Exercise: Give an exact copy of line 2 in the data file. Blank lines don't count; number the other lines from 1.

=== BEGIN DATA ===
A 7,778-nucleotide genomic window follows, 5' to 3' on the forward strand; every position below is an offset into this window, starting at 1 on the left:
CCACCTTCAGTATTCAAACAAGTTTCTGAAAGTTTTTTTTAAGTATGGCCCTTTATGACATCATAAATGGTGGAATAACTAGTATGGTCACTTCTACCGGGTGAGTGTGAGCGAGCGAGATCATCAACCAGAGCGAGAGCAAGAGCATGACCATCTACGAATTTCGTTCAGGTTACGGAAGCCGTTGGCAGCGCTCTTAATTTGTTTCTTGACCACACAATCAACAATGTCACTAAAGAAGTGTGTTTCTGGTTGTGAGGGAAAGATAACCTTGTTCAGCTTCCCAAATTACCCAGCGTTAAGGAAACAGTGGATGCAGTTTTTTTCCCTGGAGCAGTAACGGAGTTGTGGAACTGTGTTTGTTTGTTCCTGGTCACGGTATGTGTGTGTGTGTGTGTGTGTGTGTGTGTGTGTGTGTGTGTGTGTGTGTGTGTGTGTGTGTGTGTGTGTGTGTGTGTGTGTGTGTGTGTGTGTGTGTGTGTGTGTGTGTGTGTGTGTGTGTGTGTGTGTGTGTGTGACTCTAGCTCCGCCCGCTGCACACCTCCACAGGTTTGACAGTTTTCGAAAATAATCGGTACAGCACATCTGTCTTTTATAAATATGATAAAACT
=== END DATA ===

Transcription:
CCACCTTCAGTATTCAAACAAGTTTCTGAAAGTTTTTTTTAAGTATGGCCCTTTATGACATCATAAATGGTGGAATAACTAGTATGGTCACTTCTACCGGGTGAGTGTGAGCGAGCGAGATCATCAACCAGAGCGAGAGCAAGAGCATGACCATCTACGAATTTCGTTCAGGTTACGGAAGCCGTTGGCAGCGCTCTTAATTTGTTTCTTGACCACACAATCAACAATGTCACTAAAGAAGTGTGTTTCTGGTTGTGAGGGAAAGATAACCTTGTTCAGCTTCCCAAATTACCCAGCGTTAAGGAAACAGTGGATGCAGTTTTTTTCCCTGGAGCAGTAACGGAGTTGTGGAACTGTGTTTGTTTGTTCCTGGTCACGGTATGTGTGTGTGTGTGTGTGTGTGTGTGTGTGTGTGTGTGTGTGTGTGTGTGTGTGTGTGTGTGTGTGTGTGTGTGTGTGTGTGTGTGTGTGTGTGTGTGTGTGTGTGTGTGTGTGTGTGTGTGTGTGTGTGTGTGTGACTCTAGCTCCGCCCGCTGCACACCTCCACAGGTTTGACAGTTTTCGAAAATAATCGGTACAGCACATCTGTCTTTTATAAATATGATAAAACT